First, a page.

December 1, 2021
AI has the potential to detect cardiac conditions before a patient would normally receive an MRI scan, a new study suggests.
A team of cardiac physicians from Mount Sinai’s Icahn School of Medicine presented test results at a recent American Heart Association meeting, showing that AI-based software can be used to detect anomalies in specific ventricles in the heart.
“As echo is the first imaging triage modality used for scanning suspected heart issues, this study validated the potential of adding AI as part of our cardiac ultrasound workflow,” said Martin Goldman, professor of cardiology at Mount Sinai and one of the authors of the study.
AI is in the heart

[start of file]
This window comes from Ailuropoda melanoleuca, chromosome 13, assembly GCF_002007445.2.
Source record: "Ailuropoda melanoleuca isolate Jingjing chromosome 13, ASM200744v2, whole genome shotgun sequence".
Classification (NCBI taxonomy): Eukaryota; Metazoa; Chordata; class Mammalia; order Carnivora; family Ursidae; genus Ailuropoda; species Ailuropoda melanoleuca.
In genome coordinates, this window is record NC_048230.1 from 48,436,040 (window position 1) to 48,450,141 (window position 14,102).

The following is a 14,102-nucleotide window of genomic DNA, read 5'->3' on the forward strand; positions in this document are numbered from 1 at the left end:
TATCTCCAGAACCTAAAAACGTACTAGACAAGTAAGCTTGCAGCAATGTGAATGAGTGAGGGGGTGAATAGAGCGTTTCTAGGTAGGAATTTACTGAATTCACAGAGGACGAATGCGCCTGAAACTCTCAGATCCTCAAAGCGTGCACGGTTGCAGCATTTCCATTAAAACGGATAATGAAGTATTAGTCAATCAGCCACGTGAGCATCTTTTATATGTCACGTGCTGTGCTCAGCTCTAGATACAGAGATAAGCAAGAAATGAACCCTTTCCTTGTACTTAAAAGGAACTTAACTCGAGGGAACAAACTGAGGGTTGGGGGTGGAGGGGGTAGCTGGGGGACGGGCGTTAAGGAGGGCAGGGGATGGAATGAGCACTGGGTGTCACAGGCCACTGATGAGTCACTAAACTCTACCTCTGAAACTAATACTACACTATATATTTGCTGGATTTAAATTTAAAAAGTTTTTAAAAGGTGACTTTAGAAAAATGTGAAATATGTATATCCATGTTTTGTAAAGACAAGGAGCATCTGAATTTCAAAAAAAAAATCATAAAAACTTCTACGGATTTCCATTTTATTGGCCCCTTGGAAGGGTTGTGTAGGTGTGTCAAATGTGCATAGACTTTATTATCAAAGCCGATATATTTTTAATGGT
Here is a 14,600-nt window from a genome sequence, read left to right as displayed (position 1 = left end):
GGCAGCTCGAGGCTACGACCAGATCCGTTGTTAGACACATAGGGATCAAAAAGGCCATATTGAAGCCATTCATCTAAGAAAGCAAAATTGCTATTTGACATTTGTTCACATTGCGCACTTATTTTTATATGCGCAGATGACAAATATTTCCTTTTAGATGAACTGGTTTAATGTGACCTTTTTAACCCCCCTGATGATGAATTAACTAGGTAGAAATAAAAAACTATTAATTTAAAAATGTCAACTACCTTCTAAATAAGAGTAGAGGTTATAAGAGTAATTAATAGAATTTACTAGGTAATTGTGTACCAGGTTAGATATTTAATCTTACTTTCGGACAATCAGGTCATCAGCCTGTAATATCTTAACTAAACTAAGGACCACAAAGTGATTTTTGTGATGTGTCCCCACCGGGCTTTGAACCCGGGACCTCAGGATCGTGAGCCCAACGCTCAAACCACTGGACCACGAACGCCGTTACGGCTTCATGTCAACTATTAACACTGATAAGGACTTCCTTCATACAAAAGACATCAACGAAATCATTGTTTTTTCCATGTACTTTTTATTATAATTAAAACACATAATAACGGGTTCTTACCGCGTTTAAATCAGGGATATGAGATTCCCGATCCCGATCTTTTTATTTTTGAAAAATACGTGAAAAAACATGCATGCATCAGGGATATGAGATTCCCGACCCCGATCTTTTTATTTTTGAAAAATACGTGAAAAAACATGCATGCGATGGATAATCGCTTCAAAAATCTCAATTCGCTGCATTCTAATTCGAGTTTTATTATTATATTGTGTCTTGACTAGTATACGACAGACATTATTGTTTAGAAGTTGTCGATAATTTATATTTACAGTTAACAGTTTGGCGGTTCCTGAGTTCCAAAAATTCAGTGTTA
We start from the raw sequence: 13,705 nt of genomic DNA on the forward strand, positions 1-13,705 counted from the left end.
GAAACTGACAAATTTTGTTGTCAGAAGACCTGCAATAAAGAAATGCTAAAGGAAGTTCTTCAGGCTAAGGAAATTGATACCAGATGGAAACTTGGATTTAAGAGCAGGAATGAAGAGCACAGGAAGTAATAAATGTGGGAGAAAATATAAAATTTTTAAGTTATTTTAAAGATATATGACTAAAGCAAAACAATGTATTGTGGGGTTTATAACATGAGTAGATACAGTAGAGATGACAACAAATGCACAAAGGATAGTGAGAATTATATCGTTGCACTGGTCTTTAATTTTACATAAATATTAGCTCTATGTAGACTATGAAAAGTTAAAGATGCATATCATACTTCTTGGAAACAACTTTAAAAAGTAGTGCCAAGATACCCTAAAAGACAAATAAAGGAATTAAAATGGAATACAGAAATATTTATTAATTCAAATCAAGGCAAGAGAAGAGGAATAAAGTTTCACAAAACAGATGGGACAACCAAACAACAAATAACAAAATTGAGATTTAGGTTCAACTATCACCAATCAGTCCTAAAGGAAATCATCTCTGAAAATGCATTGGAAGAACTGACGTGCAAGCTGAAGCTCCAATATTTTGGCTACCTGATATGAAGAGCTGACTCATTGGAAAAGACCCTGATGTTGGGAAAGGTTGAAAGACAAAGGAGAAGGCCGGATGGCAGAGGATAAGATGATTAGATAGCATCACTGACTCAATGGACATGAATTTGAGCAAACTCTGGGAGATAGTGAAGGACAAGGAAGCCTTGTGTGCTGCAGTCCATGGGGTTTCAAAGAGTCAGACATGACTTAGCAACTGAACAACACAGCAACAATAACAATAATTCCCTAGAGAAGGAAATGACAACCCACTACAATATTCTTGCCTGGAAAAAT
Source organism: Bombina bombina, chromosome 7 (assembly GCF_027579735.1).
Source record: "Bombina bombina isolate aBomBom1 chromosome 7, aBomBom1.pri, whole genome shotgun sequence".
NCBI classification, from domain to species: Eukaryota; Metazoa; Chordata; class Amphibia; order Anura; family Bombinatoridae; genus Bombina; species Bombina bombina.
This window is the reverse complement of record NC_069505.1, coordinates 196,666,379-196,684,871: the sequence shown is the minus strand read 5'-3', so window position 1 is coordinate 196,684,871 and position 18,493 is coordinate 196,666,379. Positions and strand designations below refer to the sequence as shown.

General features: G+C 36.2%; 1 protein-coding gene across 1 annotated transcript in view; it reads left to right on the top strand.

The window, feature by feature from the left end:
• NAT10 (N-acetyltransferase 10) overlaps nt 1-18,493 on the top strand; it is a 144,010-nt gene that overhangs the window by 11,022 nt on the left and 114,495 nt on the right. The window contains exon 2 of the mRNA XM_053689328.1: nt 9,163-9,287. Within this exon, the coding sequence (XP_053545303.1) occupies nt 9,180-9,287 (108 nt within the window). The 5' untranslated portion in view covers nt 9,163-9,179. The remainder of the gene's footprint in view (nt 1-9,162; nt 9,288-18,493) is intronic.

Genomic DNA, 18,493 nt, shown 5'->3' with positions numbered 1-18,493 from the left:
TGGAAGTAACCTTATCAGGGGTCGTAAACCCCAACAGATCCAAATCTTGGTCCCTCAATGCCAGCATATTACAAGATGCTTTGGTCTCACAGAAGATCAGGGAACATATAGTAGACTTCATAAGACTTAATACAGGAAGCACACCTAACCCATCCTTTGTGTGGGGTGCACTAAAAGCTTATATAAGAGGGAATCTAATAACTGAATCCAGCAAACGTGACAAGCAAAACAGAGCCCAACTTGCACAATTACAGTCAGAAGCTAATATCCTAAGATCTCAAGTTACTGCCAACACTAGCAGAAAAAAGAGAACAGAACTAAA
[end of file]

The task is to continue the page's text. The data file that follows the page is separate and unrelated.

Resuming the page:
The size and function of the heart’s right ventricle are often indicators of potential cardiac dysfunctions, including pulmonary embolism, pulmonary hypertension and heart failure.
Cardiac ultrasound imaging of the right ventricle was often conducted during the pandemic to assess RV dysfunctions in patients with the virus.
As part of their study, researchers used systems from provider DiA Imaging Analysis to scan 125 patients.
The results found that the AI system demonstrated high sensitivity and specificity when compared when using a standard Cardiac MRI (CMR).
The study, Validation of Artificial Intelligence for Assessing Right Ventricular Function by Transthoracic Echocardiography, was penned by a 12-person team that included Goldman, Brian Hsia, Ashton Lai, Rajeev Samtan, and Gina LaRocca.
The study concluded that automated AI-based right heart analysis tools have the potential to accurately detect evidence of heart dysfunctions at the echo lab and near the bedside.
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